Although Kilimanjaro is not a technical mountain climb, it is a major challenge and the rigours of altitude should not be underestimated. Remember that Uhuru Peak is 500m higher than Everest Base Camp!! The pace of your ascent coupled with good acclimatization will help you on the climb but it is essential to be mentally and physically prepared before you start. Regular hikes are one of the best ways to prepare, increasing frequency and length, as you get closer to the trek. All aerobic exercises such as cycling, running, swimming and funnily enough aerobics are good for strengthening the cardiovascular system. Generally, any exercise that increases the heart rate for 20 minutes is helpful but don’t overdo it just before the climb.

Altitudes are generally defined as follows:-
High altitude     2,400m – 4,200m Very high altitude 4,200m – 5,400m Extreme altitude above 5,400m (Uhuru peak is 5,895m)

During the trek, it is likely that all climbers will experience at least some form of mild altitude sickness. It is caused by the failure of the body to adapt quickly enough to the reduced level of oxygen in the air at an increased altitude. There are many different symptoms but the most common are headaches, light-headedness, nausea, loss of appetite, tingling in the extremities (toes, fingers) and a mild swell of ankles and fingers. These mild forms are not serious and will normally disappear within 48 hours.

All contact lens wearers should take care to remove the lenses at night, as the eye needs to absorb oxygen from the atmosphere. The rarefied conditions of altitude reduce oxygen levels and in extreme cases, a Corneal Oedema can develop.

The following first aid materials are important: - Painkillers (aspirin/paracetamol) Antihistamines Blister treatment Imodium or other antidiarrhoeal tablets Plaster/Band aids Antiseptic wipes Dressings, especially pressure relief for blisters Talcum powder Malaria tablets Sunblock for skin and lips Antacids Cold cure sachets Oral rehydration salts/sachets Insect repellent Sanitary towels Etc.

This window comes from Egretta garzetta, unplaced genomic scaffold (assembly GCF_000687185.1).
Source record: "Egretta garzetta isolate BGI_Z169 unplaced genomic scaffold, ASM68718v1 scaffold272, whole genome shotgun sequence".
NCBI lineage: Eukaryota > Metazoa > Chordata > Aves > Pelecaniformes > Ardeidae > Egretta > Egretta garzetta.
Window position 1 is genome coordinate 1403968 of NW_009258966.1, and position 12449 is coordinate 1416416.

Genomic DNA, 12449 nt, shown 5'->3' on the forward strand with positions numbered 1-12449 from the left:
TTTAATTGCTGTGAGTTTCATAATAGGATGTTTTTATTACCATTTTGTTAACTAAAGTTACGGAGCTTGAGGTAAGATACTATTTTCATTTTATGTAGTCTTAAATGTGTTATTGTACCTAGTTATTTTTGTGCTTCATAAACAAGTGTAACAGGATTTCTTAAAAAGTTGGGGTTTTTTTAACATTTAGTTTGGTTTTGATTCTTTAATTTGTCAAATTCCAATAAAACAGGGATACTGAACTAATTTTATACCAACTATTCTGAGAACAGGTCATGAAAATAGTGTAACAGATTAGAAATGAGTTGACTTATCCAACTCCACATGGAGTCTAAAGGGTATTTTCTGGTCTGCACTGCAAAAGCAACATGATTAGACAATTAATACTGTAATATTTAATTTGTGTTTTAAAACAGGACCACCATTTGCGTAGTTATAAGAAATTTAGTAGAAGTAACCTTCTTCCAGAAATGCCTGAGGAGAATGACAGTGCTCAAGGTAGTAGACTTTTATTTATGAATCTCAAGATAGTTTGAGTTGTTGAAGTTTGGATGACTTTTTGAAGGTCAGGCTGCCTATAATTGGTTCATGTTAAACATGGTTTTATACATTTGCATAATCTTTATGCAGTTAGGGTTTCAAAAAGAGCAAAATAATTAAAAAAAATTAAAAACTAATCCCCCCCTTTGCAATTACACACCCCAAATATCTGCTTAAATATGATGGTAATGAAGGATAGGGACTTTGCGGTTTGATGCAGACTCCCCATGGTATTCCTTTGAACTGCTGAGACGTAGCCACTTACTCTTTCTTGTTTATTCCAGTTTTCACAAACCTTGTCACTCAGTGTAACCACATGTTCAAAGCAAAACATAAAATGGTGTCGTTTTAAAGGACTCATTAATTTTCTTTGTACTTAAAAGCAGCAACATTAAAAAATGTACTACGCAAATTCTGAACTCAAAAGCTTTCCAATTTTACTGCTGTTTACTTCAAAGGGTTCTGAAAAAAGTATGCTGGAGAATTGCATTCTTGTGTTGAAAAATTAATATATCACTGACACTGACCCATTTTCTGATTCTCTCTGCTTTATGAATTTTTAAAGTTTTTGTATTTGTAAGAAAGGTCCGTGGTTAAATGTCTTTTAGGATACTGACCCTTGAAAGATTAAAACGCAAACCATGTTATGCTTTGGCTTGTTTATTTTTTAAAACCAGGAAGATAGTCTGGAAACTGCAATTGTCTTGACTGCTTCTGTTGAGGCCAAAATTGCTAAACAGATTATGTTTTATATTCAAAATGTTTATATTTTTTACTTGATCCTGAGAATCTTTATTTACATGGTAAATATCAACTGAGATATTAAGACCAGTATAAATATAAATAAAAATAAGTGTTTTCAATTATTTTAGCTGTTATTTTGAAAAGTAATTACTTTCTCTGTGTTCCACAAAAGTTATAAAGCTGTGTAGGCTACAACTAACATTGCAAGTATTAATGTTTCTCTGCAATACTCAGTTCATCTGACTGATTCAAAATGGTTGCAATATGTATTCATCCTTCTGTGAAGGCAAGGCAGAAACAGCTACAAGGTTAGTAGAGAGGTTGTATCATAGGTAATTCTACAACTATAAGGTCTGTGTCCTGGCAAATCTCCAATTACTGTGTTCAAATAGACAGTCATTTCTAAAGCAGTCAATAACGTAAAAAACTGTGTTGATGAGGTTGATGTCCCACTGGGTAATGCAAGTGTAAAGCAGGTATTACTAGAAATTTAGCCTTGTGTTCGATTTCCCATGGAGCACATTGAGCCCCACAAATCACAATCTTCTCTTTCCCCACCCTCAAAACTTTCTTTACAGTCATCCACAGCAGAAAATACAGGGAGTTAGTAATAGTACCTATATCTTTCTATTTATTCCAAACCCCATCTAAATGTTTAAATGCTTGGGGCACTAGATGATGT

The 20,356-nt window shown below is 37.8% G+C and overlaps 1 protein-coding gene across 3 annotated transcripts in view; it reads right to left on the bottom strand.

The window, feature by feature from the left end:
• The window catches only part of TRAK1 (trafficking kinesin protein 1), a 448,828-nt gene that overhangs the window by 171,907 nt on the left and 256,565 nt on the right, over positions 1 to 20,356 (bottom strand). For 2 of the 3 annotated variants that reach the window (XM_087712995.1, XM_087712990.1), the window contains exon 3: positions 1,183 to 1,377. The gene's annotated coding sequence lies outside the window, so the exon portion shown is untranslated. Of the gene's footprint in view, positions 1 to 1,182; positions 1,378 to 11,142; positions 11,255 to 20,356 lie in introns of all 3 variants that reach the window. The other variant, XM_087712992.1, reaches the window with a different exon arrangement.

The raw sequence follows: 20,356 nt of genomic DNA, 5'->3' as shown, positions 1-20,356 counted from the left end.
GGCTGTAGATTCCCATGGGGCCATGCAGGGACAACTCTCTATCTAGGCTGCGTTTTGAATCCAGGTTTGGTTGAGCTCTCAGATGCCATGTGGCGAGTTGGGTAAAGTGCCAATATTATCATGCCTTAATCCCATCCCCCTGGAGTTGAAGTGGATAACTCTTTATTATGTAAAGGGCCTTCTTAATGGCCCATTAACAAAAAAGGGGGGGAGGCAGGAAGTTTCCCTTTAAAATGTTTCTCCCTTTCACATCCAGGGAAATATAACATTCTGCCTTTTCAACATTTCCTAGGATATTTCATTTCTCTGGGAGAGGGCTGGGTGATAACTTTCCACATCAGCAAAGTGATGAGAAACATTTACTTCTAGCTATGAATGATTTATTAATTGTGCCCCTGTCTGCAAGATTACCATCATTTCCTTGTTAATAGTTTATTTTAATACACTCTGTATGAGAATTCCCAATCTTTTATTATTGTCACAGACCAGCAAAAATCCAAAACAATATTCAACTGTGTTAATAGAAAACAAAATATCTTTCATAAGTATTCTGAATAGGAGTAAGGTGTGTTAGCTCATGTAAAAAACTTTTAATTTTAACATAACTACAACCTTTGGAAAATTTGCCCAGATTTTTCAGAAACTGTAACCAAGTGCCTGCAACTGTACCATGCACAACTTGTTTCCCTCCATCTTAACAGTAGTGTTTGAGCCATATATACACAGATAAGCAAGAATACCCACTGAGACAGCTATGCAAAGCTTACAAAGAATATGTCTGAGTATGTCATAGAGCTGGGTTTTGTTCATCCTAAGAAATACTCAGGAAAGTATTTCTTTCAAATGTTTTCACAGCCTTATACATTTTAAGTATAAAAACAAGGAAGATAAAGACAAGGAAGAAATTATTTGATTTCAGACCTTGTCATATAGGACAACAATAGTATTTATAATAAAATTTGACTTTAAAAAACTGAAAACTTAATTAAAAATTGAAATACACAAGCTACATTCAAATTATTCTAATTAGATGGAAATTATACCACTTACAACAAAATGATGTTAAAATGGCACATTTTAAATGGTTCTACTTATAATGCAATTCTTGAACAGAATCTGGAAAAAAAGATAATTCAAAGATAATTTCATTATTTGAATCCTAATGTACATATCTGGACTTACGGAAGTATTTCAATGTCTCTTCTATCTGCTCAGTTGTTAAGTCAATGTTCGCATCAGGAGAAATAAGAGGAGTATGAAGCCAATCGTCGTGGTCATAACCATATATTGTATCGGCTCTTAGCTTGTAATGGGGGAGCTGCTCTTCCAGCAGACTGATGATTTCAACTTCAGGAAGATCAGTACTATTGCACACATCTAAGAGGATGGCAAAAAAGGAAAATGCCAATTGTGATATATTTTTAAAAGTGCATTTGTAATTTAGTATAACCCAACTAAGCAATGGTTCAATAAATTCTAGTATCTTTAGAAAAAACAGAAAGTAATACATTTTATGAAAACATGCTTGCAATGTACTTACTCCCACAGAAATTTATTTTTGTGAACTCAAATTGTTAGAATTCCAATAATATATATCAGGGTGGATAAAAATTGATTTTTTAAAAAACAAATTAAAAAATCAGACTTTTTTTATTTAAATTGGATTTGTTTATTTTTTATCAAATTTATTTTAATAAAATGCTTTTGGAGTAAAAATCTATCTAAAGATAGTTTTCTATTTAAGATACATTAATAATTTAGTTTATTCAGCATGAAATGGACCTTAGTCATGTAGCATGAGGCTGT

Be prepared for different physical extremes.
- In the Lowlands, shade temperatures can reach 35C and shade may sometimes be scarce
- In the Highlands, it may freeze at night. Fine weather can change very quickly to fog or rain. To keep you warm, wool and synthetics are better than cotton, but to keep you cool, cotton is best.
- Always protect yourself from the sun. A hat reduces the risk of sunstroke.
Protect your eyes with dark glasses. Protect your skin with clothes or sunblock lotion.
- Be aware of plants like stinging nettles, ask your guide to point them out. These plants cause a temporary painful irritation to bare skin, and
may even sting through clothes. Shorts are not recommended where these occur.
- Ants can also cause irritation. There are small shiny brown ants that move rapidly in dense column trails. They are carnivores and if you step in them they crawl up your legs and start chewing. Tuck your trouser cuffs into to your socks, and watch where you step.

Cameras whether Video or film, need to be protected against the severe cold weather either in a warm pouch or the interior pockets of your clothing. Do not keep it in your backpack at higher elevations. A selection of lenses will aid the final results although weight and bulk will obviously influence your selection. A polarized or neutral density filter is recommended, as is slide film rather than print. Bring your own film as it can be hard to find and expensive in Tanzania. For digital equipment, check with the manufacturer’s specifications for temperature range (especially battery life), water tightness and general hardiness.

-  Avoid any interaction with wildlife whilst on foot. Wild animals particularly buffalo and elephants may attack if surprised or provoked.
-  Please observe all the park rules, your guide will explain them to you, but you can also read them at the park gate.
- Waste Disposal: Pack it in, Pack it out is the standing policy. Litter is not only ugly but can be harmful to people & animals. Buried litter may be dug up by animals, and burning it is illegal, so please Pack it in – Pack it out until the appropriate disposal area is reached at the end of your climb.
- You are the guest of the locals and Tanzanians in general. Please treat them with respect.
- Always ask your guide to seek permission before photographing people before photographing people or anything.
- Avoid roadside photographic deals. They encourage resident people to harass tour vehicles.  Never give anything to children from a car or by the roadside – you could cause the death of a child who runs out into the road to beg from cars.

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